France and the US were among the first countries to industrialise, and despite many differences they actually have much more in common with each other.
The gradual rise in the dominance of services in their economies has been almost identical. Now just shy of four-fifths of the wealth created annually in both economies is accounted for by services activity.
Ireland, which does not have a long history of data provision, hence the shorter period of time covered in the graph, has a smaller services sector than either France or the US.
Although Ireland's agriculture sector is bigger than the average for a developed economy, the difference is mostly because of the presence of multinationals (or more particularly pharmaceutical companies) which generate a great deal of their manufactured output here.
China remains a poor country on a per capita basis but has grown rapidly since abandoning communism. Despite its huge manufacturing sector - it is often called the "workshop of the world" - its services sector will pass the 50pc threshold of GDP over the next couple of years.
South Korea is a partial exception. Over more than a decade and a half, the share of services in its economy has remained broadly stable and despite having reached western levels of per capita incomes, it has a considerably smaller services sector than the average in the rich world.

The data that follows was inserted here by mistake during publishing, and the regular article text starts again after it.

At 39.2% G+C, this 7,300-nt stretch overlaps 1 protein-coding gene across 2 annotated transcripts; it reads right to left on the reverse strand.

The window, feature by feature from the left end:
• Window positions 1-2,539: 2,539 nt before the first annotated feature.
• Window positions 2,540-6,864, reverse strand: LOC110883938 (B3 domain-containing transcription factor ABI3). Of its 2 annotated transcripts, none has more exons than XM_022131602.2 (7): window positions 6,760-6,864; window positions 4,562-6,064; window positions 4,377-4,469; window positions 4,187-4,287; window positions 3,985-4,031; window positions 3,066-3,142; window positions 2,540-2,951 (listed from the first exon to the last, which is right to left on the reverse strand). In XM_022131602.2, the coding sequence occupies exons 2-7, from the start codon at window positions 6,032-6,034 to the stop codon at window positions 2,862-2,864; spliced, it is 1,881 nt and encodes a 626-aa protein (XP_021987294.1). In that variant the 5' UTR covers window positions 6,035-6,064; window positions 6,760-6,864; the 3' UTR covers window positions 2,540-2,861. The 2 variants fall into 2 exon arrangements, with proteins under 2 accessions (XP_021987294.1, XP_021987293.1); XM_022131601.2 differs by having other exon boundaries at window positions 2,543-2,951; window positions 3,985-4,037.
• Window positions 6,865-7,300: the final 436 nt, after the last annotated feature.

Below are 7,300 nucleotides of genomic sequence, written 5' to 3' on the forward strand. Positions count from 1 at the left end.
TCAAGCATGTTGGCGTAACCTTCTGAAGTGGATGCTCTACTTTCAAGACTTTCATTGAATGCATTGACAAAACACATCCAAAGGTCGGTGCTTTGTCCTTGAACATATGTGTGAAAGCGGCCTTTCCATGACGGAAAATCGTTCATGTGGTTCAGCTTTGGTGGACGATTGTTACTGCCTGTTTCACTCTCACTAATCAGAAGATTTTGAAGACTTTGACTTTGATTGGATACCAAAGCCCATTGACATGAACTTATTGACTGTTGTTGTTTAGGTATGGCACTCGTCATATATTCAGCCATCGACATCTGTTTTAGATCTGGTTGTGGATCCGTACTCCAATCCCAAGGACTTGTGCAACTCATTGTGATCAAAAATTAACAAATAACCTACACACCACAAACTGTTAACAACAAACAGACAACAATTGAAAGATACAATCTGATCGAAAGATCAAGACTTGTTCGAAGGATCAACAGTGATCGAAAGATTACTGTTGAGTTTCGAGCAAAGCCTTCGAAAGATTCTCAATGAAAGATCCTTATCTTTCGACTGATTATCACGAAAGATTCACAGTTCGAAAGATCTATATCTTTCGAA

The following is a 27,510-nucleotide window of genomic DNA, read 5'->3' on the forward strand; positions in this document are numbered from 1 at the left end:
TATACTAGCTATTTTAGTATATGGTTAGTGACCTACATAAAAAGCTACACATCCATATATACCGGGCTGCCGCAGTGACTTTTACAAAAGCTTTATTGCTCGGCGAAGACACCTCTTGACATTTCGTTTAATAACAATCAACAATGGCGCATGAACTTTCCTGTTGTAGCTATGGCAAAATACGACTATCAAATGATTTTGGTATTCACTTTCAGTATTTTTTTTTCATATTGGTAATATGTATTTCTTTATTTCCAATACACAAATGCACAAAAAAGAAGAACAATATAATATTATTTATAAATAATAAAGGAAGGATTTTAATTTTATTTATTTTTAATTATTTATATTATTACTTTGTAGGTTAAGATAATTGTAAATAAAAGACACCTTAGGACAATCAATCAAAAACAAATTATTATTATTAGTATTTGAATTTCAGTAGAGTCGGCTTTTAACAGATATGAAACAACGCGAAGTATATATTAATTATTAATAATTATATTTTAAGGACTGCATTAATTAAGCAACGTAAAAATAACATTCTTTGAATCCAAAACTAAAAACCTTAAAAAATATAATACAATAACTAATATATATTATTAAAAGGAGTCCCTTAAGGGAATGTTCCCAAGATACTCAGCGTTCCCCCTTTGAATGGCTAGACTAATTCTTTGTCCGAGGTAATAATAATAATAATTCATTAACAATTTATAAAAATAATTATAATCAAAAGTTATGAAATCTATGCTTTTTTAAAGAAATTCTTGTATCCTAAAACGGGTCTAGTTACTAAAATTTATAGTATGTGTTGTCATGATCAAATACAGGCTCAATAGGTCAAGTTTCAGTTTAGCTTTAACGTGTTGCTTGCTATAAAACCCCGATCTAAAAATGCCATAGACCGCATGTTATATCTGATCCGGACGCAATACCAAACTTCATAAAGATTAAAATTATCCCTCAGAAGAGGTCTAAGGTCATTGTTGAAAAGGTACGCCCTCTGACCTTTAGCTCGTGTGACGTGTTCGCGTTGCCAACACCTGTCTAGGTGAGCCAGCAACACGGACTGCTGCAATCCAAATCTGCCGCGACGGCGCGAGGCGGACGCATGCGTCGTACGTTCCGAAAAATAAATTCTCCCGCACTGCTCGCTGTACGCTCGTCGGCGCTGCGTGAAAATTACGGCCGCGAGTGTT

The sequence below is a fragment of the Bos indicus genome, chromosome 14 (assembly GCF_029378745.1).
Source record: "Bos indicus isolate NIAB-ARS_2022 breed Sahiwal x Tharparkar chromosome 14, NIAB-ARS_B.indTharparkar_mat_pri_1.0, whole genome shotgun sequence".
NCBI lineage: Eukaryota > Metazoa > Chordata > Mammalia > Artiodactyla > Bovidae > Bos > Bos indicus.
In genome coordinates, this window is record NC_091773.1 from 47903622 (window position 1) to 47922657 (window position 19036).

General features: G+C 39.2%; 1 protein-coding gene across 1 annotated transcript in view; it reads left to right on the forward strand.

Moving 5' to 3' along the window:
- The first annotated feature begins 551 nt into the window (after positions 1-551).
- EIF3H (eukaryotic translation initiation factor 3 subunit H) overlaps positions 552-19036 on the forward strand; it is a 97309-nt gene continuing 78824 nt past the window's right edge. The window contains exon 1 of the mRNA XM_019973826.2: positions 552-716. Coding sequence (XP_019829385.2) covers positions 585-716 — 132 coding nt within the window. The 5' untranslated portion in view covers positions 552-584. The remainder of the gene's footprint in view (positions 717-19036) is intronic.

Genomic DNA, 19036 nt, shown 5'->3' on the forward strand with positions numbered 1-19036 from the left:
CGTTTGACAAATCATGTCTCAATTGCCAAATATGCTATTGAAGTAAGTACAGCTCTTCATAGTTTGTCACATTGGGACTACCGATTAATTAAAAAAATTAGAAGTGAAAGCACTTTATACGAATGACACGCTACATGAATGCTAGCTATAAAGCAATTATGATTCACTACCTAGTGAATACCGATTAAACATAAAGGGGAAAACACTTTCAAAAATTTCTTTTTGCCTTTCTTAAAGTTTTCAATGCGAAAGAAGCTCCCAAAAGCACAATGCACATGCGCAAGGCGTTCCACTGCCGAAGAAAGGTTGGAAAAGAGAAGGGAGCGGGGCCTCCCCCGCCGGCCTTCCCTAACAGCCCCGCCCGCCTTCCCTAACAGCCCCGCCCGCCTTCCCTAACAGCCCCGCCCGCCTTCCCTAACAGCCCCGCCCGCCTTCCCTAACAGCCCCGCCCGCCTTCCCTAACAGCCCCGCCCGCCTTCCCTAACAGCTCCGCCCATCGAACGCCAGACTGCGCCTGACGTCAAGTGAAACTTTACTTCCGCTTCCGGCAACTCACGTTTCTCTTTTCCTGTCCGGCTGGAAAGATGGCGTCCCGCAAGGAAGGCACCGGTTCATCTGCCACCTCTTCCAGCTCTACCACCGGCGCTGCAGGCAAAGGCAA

Again, and as in the Irish case, it is because manufacturing has remained strong there - no matter where you are in the world today the phone in your pocket, the TV in your home and the car that you drive could very well be Korean-made.
But as Korean and other manufacturers become ever more efficient, the numbers employed in the making of things will certainly continue its long-term decline. That brings us back to the matter of the need for services jobs and fears that they, too, will fall victim to technology and off-shoring.
Let's start by looking at the facts. The 15 long-standing members of the EU, of which Ireland is one, include most of the highest wage and most technologically advanced economies in the world. If the end-of-work thesis was correct, you would expect to see it gradually squeezing the numbers employed in those countries. But that is not what has happened.
In 1993, 148 million people were employed in the EU-15. Last year, 20 years on, the number was 24 million higher.
Although it is down from its all time peak in 2008, that is because of the financial crash, not a change in the underlying long-term trend. Moreover, all the net employment gains over that time have come from services.
But it is not just the raw numbers that show an increase. The trend has been for more working age adults to be employed not fewer, as the second chart shows, and there is no evidence to suggest the dip in recent years is related to a structural decline rather than the effects of the crash.
The reason for this is that new kinds of services jobs are coming into being all the time - a pattern illustrated very nicely recently by this newspaper's Sarah Stack when she compiled a list of 50 jobs of the future*.
Our species has limitless needs and wants. We also have limitless imagination and creativity.
Together they will ensure that most people will always be gainfully employed most of the time.